• saw my family for the first time in six months
  • spent as much time as i could with my best friend/love of my life
  • drank cheap beer
  • enjoyed top-notch missouri humidity
  • ate a truly appalling amount of meat and starch
  • evened out my heinous farmer’s tan
  • played with my cats
  • fired up the smoker

and so, as summer draws to a close here in japan, i figured i would cook a tremendous (see: over-sized, far to big for one human to finish) meal to celebrate all the good times i had.  and here’s what i came up with.

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cobb salad: domo arigato, mister robert.

i always wondered why a cobb salad was called a cobb salad.  when i was a kid, i always imagined that it had something to do with corn (which was of course perpetuated by the fact i had no idea what the ingredients of a cobb salad were, or how to spell it for that matter).  as i got older, i just assumed someone named it after a person or a place just like most other well-known foods are.

recently, my curiosity got the better of me, and i looked it up.  looking back, i kind of wish i never had.  it is, of course, named after the restaurateur who was the (supposed) original creator of the cobb salad, none other than a mr. robert howard cobb.

yes, you read that correctly.  his name was bob cobb.

poor guy.  at least he invented a delicious salad to soften the blow of having cruel parents.  thanks for not losing faith, buddy.  i dedicate tonight’s dinner to you.  this is my japanese-style take on your classic american man-salad.

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a fish, a man, and a super sharp knife.

i like to tell my friends that, when it comes to cooking, there are three kinds of people in this world.

first, there are the people who have a million different knives, none of which are sharp or useful.  second, there are the people who use their knife until it is no longer sharp, and then throw it away and buy a new one.

last, there are people who have one knife that they keep so ridiculously sharp it is at risk of cutting through the food, the cutting board, and the counter beneath.

while this categorization is a little bit cut and dry (no pun intended), there is some truth to it.  i admit, i used to be the second type of person.  but i can confidently say that now, i am the third type through and through.  in my opinion, one knife is all you need as long as you care for it and know how to use it properly.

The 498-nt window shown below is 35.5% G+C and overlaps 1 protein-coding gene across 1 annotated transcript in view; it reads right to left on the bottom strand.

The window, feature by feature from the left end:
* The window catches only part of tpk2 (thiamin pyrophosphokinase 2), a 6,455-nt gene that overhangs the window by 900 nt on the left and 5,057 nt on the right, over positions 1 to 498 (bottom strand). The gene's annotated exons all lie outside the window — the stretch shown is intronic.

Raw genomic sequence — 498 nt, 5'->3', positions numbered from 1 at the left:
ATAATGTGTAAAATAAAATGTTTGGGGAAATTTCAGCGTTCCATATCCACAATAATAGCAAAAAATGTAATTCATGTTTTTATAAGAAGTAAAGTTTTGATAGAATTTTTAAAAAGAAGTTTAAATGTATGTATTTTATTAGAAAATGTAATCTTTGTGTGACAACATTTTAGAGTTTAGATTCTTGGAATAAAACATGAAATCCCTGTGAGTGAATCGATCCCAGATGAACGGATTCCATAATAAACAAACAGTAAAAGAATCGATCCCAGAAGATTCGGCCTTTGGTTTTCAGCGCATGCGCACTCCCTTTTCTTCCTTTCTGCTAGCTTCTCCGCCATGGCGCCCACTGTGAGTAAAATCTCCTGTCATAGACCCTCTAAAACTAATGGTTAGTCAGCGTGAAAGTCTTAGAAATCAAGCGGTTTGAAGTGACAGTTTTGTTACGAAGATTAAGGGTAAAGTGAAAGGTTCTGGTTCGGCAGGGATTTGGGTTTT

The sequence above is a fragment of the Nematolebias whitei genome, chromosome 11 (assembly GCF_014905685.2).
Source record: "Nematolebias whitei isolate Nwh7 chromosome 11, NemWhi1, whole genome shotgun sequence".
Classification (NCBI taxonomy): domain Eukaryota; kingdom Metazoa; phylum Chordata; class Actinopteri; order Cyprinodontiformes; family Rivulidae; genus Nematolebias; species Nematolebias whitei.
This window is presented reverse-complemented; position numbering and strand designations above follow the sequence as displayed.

and when it comes to using a knife properly, japan takes the cake.  not only are their knives incredible, the people who wield them command incredible respect and admiration.  i have been to a few sushi restaurants that consist of nothing more than a counter and chairs, but left with the feeling that i had been to a five-star restaurant.  the flavor of sashimi, maybe more than any other food in the world, is determined entirely by freshness and the knife used to prepare it.

so i thought, why not make sashimi at home?  and then i thought, “i’m not a 85-year-old japanese man who can slice perfect sashimi in his sleepo, that’s why.”  and then i thought, “even those guys had to start somewhere.”

and then i went and bought some fish.  my knife did not disappoint.

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and then countless recipes sprang out of the woodwork.

i’ve been posting and cooking, and cooking and posting, and drinking coffee, and then cooking and posting some more.  occasionally, i even sleep.

but that archiving stuff, i’ve been neglecting that.

and so, in one fell swoop, i’ve decided to upload a boatload of recipes that have been skulking menacingly on the hard drive of my computer.

give them a quick once over if you have time, and should you feel the need, try cooking them once or twice and tell me what you think.  constructive criticism only makes us better, and i could certainly do with a little improvement.